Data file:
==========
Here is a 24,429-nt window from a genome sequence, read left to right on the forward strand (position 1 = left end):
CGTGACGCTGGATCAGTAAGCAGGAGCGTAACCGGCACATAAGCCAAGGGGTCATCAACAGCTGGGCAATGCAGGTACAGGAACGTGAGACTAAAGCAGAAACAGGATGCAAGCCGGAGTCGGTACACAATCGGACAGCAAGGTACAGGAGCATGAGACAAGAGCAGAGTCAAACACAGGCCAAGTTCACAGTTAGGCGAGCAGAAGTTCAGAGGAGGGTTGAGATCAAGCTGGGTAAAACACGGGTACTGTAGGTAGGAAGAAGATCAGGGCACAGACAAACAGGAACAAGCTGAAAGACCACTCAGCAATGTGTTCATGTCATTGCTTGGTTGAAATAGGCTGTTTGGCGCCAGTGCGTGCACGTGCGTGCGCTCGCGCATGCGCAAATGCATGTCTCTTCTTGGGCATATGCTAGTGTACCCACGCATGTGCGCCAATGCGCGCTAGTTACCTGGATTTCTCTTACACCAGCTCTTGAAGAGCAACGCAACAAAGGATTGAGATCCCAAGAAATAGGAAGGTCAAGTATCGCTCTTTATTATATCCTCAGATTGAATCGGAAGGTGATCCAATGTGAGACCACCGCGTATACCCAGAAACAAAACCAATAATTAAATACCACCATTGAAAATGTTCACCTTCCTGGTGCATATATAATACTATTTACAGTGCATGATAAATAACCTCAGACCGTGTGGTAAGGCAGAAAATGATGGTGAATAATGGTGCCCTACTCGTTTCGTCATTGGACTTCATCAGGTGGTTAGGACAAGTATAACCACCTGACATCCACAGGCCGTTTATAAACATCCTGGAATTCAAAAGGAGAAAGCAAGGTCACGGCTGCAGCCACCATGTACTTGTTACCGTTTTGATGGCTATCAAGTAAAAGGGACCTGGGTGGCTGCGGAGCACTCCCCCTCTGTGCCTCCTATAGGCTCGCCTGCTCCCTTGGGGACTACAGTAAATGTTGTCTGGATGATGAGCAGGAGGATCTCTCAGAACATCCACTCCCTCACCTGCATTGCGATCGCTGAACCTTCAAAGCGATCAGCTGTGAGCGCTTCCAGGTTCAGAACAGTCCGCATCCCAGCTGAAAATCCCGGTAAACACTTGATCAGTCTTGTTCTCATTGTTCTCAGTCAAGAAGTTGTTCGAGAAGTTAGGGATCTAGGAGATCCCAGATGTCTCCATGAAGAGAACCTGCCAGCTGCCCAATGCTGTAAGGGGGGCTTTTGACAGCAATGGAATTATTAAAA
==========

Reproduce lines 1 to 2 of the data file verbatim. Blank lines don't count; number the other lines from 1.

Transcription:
Here is a 24,429-nt window from a genome sequence, read left to right on the forward strand (position 1 = left end):
CGTGACGCTGGATCAGTAAGCAGGAGCGTAACCGGCACATAAGCCAAGGGGTCATCAACAGCTGGGCAATGCAGGTACAGGAACGTGAGACTAAAGCAGAAACAGGATGCAAGCCGGAGTCGGTACACAATCGGACAGCAAGGTACAGGAGCATGAGACAAGAGCAGAGTCAAACACAGGCCAAGTTCACAGTTAGGCGAGCAGAAGTTCAGAGGAGGGTTGAGATCAAGCTGGGTAAAACACGGGTACTGTAGGTAGGAAGAAGATCAGGGCACAGACAAACAGGAACAAGCTGAAAGACCACTCAGCAATGTGTTCATGTCATTGCTTGGTTGAAATAGGCTGTTTGGCGCCAGTGCGTGCACGTGCGTGCGCTCGCGCATGCGCAAATGCATGTCTCTTCTTGGGCATATGCTAGTGTACCCACGCATGTGCGCCAATGCGCGCTAGTTACCTGGATTTCTCTTACACCAGCTCTTGAAGAGCAACGCAACAAAGGATTGAGATCCCAAGAAATAGGAAGGTCAAGTATCGCTCTTTATTATATCCTCAGATTGAATCGGAAGGTGATCCAATGTGAGACCACCGCGTATACCCAGAAACAAAACCAATAATTAAATACCACCATTGAAAATGTTCACCTTCCTGGTGCATATATAATACTATTTACAGTGCATGATAAATAACCTCAGACCGTGTGGTAAGGCAGAAAATGATGGTGAATAATGGTGCCCTACTCGTTTCGTCATTGGACTTCATCAGGTGGTTAGGACAAGTATAACCACCTGACATCCACAGGCCGTTTATAAACATCCTGGAATTCAAAAGGAGAAAGCAAGGTCACGGCTGCAGCCACCATGTACTTGTTACCGTTTTGATGGCTATCAAGTAAAAGGGACCTGGGTGGCTGCGGAGCACTCCCCCTCTGTGCCTCCTATAGGCTCGCCTGCTCCCTTGGGGACTACAGTAAATGTTGTCTGGATGATGAGCAGGAGGATCTCTCAGAACATCCACTCCCTCACCTGCATTGCGATCGCTGAACCTTCAAAGCGATCAGCTGTGAGCGCTTCCAGGTTCAGAACAGTCCGCATCCCAGCTGAAAATCCCGGTAAACACTTGATCAGTCTTGTTCTCATTGTTCTCAGTCAAGAAGTTGTTCGAGAAGTTAGGGATCTAGGAGATCCCAGATGTCTCCATGAAGAGAACCTGCCAGCTGCCCAATGCTGTAAGGGGGGCTTTTGACAGCAATGGAATTATTAAAA